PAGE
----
Re: Network configuration
On 2018-08-06, Joe <email@example.com> wrote:
> On Mon, 6 Aug 2018 04:01:44 -0400
> Jude DaShiell <firstname.lastname@example.org> wrote:
>> If you do a command line install with no graphics, you end up with no
>> network configuration once installation completes.
> Not in my experience.
> At one time, if you did a non-expert install with no network DHCP
> server, then you got no networking, even after a netinstall. It bit me
> around the time of etch or lenny. I've no idea if it's still true today.
I think there's only one Brian over there in the UK somewhere, and here's what
he said a year back that pertains (if the bug still kicks) to whatever it
is we're talking about here (in the interests of precision and clarity):
netcfg sets up the network during installation and writes a temporary
/e/n/i stanza. If a user installs a DE and n-m is installed the stanza
is not copied to /target, the assumption being, I suppose, that the user
would want n-m to handle the network. This happens when either a wired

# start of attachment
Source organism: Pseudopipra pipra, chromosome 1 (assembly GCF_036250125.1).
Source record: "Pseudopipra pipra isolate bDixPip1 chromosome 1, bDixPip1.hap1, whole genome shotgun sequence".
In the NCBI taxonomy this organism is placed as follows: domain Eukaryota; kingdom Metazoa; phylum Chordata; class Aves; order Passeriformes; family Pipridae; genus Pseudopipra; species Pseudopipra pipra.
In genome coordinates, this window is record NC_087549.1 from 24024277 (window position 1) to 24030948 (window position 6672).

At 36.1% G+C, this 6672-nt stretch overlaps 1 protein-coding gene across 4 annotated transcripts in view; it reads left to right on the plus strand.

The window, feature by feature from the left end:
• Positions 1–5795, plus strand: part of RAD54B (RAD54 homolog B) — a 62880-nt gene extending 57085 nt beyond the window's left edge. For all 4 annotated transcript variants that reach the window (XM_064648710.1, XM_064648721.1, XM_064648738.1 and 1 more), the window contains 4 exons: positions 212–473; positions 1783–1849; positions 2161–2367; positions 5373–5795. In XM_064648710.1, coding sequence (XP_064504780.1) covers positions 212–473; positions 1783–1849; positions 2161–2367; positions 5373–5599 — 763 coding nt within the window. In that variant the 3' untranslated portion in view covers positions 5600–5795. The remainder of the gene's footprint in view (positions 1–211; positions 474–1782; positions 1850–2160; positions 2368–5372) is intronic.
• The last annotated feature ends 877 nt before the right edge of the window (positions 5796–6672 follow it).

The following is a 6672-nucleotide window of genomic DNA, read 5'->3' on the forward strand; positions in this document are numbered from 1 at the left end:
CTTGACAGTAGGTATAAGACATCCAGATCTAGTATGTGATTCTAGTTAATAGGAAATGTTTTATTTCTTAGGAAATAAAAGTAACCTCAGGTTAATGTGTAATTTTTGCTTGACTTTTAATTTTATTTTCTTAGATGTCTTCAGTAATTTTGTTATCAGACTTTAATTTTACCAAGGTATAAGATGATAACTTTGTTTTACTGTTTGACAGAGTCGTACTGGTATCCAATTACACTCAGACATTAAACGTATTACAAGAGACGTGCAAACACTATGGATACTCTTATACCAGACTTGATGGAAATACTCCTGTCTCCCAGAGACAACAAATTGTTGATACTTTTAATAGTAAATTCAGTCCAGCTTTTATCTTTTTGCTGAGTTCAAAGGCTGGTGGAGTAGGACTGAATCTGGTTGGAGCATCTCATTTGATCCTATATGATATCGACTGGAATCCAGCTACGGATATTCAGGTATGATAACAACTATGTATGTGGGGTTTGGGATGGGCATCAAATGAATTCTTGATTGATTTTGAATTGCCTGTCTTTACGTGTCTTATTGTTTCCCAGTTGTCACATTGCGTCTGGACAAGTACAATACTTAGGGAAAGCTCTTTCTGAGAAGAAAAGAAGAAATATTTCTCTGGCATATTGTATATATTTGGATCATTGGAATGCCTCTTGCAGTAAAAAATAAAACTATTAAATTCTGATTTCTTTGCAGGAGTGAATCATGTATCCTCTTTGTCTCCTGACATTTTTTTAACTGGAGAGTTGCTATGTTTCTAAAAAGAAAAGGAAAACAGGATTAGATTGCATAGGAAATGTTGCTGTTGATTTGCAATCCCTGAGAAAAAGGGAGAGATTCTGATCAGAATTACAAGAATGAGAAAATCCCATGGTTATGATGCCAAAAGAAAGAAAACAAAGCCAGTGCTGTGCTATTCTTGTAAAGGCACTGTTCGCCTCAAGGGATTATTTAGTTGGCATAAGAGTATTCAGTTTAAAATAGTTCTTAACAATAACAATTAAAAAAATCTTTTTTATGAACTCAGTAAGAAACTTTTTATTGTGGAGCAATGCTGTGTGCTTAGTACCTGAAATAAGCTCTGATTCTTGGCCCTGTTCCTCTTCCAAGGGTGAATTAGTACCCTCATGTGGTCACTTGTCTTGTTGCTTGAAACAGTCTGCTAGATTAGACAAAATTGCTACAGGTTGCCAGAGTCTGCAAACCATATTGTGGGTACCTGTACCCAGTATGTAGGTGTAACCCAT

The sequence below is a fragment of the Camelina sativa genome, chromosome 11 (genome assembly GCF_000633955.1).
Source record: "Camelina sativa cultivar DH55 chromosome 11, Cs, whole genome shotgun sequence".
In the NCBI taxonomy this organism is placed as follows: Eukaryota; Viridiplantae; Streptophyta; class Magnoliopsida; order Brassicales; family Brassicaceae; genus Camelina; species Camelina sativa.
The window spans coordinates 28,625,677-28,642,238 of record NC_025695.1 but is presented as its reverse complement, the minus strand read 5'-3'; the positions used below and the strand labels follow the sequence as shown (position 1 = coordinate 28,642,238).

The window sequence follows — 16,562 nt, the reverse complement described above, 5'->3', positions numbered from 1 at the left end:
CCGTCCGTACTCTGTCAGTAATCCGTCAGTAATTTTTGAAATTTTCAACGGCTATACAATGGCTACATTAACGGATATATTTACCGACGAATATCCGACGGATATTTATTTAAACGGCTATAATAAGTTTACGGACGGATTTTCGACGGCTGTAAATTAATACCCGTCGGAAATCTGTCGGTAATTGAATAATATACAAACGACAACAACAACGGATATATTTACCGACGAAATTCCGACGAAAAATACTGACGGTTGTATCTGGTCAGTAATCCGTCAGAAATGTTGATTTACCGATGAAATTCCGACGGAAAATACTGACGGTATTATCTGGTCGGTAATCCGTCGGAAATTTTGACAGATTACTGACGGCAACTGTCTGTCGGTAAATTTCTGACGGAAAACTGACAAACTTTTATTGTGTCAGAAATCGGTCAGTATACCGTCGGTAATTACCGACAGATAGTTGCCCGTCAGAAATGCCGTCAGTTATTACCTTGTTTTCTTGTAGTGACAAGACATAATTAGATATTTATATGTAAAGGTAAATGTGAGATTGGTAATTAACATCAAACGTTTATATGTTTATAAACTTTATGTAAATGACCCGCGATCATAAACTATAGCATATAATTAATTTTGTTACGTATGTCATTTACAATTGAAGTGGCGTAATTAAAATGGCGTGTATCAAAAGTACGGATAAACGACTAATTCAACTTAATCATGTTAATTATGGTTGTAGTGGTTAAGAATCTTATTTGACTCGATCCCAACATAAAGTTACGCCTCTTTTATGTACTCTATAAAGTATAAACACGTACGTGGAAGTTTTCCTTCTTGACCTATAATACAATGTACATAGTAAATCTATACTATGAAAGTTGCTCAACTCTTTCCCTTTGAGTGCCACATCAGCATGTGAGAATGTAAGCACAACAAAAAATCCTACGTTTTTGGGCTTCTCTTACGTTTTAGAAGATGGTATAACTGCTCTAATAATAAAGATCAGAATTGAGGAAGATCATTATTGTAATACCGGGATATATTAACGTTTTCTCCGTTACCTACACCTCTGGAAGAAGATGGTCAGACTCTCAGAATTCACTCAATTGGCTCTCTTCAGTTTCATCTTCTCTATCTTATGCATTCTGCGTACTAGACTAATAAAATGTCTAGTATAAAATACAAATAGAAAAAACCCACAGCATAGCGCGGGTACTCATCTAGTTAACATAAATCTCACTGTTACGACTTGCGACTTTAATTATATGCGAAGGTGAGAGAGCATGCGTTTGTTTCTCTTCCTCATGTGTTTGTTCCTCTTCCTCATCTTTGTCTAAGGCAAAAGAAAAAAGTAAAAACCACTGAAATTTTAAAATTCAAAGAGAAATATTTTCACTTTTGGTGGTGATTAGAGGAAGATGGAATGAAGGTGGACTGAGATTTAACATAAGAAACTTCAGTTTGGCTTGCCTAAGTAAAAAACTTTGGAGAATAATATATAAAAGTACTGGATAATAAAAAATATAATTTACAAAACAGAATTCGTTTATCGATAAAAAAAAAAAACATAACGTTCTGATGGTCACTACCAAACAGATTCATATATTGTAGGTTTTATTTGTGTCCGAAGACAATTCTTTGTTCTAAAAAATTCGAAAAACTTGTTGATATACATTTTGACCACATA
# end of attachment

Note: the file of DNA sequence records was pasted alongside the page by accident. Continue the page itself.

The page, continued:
or wireless connection is used to install.
If the user uses a cabled connection but does not select a DE the stanza
is copied to /target.
If a user has a wireless connection but does not select a DE the stanza
is not copied to /target but rewritten to contain loopback only and then
copied over. On first boot there is no external connectivity. Your guess
is as good as mine why a wireless installation is treated differently
from a cabled one. I have never seen any adequate justification for
denying external connectivity in this circumstance.
So it is the experience of wireless people, I guess.
Some years ago, when the images which this world affords first opened upon me,
when I felt the cheering warmth of summer and heard the rustling of the leaves
and the warbling of the birds, and these were all to me, I should have wept to
die; now it is my only consolation. --Mary Shelley, Frankenstein; or, The Modern Prometheus